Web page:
Reading Periodicals (PGT) ENGLIT5112

  • Academic Session: 2019-20
  • School: School of Critical Studies
  • Credits: 20
  • Level: Level 5 (SCQF level 11)
  • Typically Offered: Either Semester 1 or Semester 2
  • Available to Visiting Students: No
  • Available to Erasmus Students: No

Short Description

This masters-level course explores British and North American magazines and newspapers from the eighteenth to the twenty-first centuries. It centres on the question: how is reading a periodical different from reading a book? The course will examine the periodical as genre and as material object. It will also ask how we encounter literary texts differently when they appear in the context of a serial publication.

Timetable

One-hour lecture and one-hour seminar weekly which may be taught concurrently with ENGLIT4126, as scheduled on MyCampus.

Requirements of Entry

Standard entry to Masters at College level.

Excluded Courses

ENGLIT4126

Assessment

■ 35% mid-term essay (1500 words)

■ 65% final essay (3500 words)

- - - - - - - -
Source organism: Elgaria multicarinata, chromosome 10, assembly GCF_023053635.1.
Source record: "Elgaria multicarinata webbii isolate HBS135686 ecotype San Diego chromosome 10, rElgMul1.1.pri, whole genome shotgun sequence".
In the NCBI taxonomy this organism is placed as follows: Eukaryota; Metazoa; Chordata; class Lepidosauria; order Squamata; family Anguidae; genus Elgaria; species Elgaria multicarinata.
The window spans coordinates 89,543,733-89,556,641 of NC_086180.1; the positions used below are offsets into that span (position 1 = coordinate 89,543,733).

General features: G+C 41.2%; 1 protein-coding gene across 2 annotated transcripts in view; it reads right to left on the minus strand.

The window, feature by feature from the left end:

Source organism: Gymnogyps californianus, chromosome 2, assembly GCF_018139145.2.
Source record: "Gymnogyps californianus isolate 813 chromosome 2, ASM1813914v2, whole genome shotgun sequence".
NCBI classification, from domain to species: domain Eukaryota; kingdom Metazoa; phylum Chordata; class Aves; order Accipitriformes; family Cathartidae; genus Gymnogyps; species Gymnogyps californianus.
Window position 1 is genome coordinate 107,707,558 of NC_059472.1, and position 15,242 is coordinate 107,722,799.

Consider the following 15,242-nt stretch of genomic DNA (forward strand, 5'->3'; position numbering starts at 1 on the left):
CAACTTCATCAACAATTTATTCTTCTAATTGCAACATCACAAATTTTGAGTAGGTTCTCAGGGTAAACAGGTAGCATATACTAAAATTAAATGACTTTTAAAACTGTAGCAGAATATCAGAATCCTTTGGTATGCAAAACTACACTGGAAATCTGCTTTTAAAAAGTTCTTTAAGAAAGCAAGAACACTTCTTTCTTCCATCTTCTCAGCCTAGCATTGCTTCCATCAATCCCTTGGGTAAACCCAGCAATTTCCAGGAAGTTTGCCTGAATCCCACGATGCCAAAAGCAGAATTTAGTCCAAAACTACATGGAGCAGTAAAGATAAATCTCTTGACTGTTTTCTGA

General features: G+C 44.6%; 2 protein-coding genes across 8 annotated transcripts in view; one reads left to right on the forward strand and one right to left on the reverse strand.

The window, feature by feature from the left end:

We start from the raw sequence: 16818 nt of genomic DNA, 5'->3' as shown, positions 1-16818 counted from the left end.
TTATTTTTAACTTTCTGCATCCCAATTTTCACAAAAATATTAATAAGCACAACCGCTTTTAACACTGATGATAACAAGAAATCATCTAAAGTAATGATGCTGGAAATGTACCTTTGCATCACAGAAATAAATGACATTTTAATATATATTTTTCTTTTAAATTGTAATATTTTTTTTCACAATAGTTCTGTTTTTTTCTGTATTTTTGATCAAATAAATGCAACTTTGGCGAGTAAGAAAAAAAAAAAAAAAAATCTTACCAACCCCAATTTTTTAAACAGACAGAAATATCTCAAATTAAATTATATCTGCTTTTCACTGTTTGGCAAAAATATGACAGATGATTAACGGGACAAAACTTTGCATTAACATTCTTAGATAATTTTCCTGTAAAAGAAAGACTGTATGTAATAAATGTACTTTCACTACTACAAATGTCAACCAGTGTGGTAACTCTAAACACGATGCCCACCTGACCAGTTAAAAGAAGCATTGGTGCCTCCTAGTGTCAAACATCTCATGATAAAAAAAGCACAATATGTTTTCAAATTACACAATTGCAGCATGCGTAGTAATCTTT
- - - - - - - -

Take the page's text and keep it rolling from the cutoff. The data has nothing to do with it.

Course Aims

This course aims to provide students with the opportunity to:

■ engage in depth with a range of popular and high-culture magazines and newspapers from a broad historical period (1700-present)

■ familiarise students with critical approaches and debates in the field of Periodical Studies

■ promote a fresh understanding of literary texts in relation to the periodical contexts of their first publication

■ enable students to develop individually selected areas of specialised research

Intended Learning Outcomes of Course

By the end of the course students will be able to:

■ assess ways in which reading a periodical is different from reading a book

■ critically examine periodicals of different cultural levels in relation to their intended audiences

■ analyse and compare literary texts in relation to their periodical contexts

■ conduct advanced critical work using a range of arguments about the periodical as genre, as material object, and as resource for literary and cultural studies

■ conduct in-depth research using a range of digital and print archives of serial publications

■ communicate responses to the material studied on the course both orally and in written form through coherent and persuasive argument.

Minimum Requirement for Award of Credits

Students must submit at least 75% by weight of the components (including examinations) of the course's summative assessment.